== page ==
But all this is not just about research. You will also be building a valuable network of professionals to contact when you have homed in on the route you eventually decide to take. They will know you and hopefully like you and even feel vested in helping you to succeed. At the research stage it is fine to be curious about the best way for you to go, but by that time you had better have decided on what you passionately want to do.

Michael Pollock is President of Pollock Spark ( www.pollockspark.com ).

Thursday, September 10, 2009

Your pitch, your resume, your story

More on the power of stories.

What is a resume but the story of who you are and how you got to be that person, told in a way that will move the hirer to want you on her team? What is a business pitch if it isn't the story of how your business can help the client - as they evolve their own story?

McKee talks of the value of originality. He says that it is the confluence of content and form: not only what you have to say but how you say it. "If the content is cliché, then the telling will be cliché. If the telling is conventional and predictable it demands stereotypical roles to act out well-worn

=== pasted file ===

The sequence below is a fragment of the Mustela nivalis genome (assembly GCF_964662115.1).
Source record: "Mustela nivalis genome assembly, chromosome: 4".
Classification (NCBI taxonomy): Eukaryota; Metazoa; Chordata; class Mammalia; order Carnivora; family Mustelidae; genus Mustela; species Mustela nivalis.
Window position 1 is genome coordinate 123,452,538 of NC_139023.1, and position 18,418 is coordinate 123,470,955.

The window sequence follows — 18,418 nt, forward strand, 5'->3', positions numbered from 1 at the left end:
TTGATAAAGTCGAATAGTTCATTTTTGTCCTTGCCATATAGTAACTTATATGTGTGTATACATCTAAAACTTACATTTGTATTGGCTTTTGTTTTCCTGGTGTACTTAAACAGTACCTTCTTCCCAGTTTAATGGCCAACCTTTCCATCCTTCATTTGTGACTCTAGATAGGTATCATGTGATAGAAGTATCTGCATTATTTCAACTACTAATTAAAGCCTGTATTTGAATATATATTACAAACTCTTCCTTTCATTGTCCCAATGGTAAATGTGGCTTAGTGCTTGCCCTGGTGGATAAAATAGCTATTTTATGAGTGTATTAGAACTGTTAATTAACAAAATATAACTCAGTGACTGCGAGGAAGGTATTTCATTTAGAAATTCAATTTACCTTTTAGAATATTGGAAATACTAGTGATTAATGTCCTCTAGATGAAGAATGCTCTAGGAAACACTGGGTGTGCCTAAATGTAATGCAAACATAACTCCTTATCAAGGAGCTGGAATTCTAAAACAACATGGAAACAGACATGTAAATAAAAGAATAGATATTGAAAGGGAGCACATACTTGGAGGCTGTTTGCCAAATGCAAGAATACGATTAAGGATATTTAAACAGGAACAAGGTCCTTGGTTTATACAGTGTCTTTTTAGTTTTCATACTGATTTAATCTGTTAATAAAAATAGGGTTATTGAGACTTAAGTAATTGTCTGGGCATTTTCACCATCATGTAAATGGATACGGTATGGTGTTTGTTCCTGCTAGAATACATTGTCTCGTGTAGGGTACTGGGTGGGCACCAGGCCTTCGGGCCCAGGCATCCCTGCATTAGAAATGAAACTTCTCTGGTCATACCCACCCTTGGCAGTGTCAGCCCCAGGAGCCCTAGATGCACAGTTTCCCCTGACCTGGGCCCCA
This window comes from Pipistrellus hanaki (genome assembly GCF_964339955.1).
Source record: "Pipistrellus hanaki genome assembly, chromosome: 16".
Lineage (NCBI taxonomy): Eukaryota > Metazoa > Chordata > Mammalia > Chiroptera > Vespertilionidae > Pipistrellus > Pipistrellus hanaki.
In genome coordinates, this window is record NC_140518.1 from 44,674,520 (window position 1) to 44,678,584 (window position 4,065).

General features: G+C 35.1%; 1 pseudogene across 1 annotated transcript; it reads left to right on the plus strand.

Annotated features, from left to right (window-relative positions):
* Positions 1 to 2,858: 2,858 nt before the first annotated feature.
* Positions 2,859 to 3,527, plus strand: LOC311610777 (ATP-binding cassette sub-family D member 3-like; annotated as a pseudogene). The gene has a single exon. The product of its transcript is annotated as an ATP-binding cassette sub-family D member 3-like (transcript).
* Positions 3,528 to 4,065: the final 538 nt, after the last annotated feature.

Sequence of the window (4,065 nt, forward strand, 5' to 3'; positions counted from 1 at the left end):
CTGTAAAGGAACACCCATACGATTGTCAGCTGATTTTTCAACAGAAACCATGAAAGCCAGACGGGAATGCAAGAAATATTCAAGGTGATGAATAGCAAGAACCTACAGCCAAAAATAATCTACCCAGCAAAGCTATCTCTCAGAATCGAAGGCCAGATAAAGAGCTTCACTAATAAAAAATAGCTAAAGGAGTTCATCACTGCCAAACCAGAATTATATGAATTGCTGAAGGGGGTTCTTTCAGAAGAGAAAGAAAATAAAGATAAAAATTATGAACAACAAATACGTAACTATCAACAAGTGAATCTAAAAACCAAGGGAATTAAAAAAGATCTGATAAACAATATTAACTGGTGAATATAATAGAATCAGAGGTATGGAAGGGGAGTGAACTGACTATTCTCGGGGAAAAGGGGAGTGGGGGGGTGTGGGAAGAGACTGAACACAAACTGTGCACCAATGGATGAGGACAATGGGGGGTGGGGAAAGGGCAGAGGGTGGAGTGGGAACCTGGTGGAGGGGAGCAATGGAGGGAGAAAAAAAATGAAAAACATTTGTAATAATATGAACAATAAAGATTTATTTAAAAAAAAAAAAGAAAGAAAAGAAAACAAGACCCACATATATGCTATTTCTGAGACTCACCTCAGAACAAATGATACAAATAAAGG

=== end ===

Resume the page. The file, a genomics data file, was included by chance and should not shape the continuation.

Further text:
behaviors." He then reminds us sternly not to mistake eccentricity for originality. Difference for the sake of difference is as empty as slavishly following commercial imperatives, he says.

We are creative professionals: surely what we offer must be originality: isn't this what you want to be hired for? Isn't this what will separate you from the pack?

Think hard and deep about story as you craft your own pitch. In the meantime you can get your own copy of his book - click on the image. He lays out provocative ideas for writing screenplays that can provide you with a powerful framework and challenge for your own thinking as you write your pitch or resume.

It's not just about you!